V6, Monday they needed change because they has over 140 thousand miles on them / 5 years and everything was going great, until we started to take the back #1
    plug out, so I noticed it was a little tough, and we sprayed some Parts Blaster on
    it, and we kept turning it and all of a sudden the worst thing could have happened,
    the plug and hex nut broke off, leaving me with the same half of the plug as
    your pick indicates, and the other half still in the engine block 😦 So I got online and did some research and came across your
    post and after a little time and a lot of prayer, we were able to pop out the
    center ceramic piece of the plug by cranking the engine, yes I had to crank my
    engine and what we did was we placed an old spark plug in the boot of the #1
    plug and place it in on top of the broken plug and turned it over and it cranked
    and run and thank the lord it blew the center ceramic part of the plug out of the engine block and
    then we were able to take a #5 extractor tool like you are showing in your picture
    above and back the old remaining part of the plug out and so we replaced it with a
    new plug and the van is now running fine, 🙂 So I wanted to tell you, thank you for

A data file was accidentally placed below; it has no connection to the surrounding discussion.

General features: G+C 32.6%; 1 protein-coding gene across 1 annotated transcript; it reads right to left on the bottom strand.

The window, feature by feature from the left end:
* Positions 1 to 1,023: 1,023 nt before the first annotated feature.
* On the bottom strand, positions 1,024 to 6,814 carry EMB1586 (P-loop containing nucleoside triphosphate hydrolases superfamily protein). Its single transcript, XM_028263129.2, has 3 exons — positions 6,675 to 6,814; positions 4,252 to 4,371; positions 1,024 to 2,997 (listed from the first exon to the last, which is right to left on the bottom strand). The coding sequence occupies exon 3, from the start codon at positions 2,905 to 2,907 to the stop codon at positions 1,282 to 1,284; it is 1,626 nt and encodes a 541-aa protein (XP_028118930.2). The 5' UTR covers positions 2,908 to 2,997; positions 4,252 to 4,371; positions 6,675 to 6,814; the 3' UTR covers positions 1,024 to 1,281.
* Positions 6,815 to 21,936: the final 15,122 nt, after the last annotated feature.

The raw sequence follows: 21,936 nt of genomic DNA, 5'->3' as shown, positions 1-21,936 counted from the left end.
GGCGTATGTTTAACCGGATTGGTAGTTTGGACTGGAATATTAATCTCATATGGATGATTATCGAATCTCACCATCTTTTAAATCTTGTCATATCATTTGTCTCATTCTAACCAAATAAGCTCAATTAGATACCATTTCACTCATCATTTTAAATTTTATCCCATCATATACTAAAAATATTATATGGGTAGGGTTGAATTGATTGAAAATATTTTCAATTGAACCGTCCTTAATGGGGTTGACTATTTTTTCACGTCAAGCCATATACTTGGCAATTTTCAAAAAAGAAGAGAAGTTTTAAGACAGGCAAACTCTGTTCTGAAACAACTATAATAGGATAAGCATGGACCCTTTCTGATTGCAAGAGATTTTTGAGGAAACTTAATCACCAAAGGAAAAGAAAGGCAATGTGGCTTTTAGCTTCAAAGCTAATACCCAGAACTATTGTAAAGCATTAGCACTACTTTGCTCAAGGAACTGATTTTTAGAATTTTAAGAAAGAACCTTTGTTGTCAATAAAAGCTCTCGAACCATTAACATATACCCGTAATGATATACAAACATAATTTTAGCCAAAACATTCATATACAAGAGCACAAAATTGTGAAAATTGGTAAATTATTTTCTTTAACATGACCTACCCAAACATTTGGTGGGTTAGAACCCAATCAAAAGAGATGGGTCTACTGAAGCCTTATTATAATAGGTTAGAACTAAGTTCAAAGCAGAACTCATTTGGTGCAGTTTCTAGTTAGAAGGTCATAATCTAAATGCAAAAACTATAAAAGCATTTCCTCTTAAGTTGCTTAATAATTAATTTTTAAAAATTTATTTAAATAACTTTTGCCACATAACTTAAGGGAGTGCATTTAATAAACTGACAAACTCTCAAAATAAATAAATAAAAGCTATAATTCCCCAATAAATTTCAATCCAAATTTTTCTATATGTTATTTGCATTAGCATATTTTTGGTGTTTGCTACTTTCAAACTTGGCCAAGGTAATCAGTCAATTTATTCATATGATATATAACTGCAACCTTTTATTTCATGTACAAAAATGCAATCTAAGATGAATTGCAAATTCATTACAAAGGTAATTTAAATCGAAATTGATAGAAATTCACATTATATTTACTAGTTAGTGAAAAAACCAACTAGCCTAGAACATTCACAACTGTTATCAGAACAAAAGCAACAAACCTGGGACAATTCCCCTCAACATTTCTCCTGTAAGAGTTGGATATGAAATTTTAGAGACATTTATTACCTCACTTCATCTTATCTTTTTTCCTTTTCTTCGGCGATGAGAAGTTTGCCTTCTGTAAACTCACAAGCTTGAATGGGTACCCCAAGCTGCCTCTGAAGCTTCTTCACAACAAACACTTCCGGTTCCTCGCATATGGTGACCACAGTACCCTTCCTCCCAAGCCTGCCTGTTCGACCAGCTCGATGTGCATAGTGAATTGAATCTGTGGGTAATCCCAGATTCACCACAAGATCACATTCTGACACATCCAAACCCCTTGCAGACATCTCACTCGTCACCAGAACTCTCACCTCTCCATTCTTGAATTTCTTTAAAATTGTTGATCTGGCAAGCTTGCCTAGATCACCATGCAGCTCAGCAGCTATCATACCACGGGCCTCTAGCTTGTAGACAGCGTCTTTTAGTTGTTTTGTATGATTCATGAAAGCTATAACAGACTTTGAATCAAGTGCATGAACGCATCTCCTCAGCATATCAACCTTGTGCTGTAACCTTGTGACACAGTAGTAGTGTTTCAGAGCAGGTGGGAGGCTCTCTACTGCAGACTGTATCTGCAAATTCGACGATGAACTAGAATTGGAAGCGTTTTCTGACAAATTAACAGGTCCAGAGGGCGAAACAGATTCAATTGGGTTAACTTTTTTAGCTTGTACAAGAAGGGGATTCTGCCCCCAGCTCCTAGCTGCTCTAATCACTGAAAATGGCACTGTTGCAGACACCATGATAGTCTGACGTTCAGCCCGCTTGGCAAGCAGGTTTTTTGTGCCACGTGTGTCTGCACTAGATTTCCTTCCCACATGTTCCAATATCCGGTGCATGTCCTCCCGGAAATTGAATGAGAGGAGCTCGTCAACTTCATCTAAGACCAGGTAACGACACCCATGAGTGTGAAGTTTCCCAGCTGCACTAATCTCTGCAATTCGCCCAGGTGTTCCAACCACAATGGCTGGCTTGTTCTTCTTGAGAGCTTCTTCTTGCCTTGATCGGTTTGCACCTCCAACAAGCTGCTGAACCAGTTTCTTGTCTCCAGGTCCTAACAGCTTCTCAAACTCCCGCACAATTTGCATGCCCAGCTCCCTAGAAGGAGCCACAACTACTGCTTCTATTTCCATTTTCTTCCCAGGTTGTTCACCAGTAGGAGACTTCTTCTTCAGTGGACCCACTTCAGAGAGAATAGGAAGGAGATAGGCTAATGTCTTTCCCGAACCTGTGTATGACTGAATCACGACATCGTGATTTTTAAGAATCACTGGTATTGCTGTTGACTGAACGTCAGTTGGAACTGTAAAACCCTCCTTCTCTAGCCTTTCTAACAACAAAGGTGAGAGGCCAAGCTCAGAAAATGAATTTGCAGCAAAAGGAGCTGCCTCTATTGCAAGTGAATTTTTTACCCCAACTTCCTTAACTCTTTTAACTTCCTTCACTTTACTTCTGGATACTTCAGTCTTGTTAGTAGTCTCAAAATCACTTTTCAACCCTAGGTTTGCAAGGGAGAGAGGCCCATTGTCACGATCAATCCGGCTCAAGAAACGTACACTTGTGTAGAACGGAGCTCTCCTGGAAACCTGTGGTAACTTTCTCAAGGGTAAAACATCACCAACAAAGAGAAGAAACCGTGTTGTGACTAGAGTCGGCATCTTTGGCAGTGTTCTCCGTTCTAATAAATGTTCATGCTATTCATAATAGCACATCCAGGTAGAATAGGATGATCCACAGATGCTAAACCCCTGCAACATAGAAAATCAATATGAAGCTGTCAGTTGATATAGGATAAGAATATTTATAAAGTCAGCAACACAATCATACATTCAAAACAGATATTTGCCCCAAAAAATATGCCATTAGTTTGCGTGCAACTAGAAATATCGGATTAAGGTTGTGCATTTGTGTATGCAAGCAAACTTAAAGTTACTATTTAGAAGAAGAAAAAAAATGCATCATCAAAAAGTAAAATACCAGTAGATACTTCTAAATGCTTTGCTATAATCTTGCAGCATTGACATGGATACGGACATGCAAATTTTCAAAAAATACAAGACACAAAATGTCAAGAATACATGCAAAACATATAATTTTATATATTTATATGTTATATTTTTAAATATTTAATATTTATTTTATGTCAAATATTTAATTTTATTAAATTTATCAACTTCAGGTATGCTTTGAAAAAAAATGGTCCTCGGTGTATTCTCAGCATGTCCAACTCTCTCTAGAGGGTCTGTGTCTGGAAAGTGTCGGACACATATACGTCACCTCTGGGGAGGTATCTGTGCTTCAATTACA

sharing this info online, because it was very helpful to me, in my time of
    distress and need,so I am so thankful that we did not have to remove the engine head to
    remove the plug, God bless you for your help :).


  4. hey i am a mechanic and theres nothing crazy at all about this method. i think its quite genius. we dont always follow the rules either. my co workers have thanked you as well for this method.


  5. when turning the engine in hopes of the center porcelain piece to come out, should I reassemble the other 3 (I have a 4 cylinder) rubber boot plug and reattach the circuits? Also, should I leave the broken spark plug cylinder exposed in order for it to shoot out?


  6. Will this method wrk if it broke off w the but still attached.. Its the number 3 plug in the back of Pontiac Bonneville ..been trying for 3-4 hrs to get ths off


  7. I would like to thank the author of this forum for this genius idea. I broke one of my plugs in my 1999 Pontiac Bonneville and this method worked perfectly. Thank you for saving me time and money with this quick and efficient solution.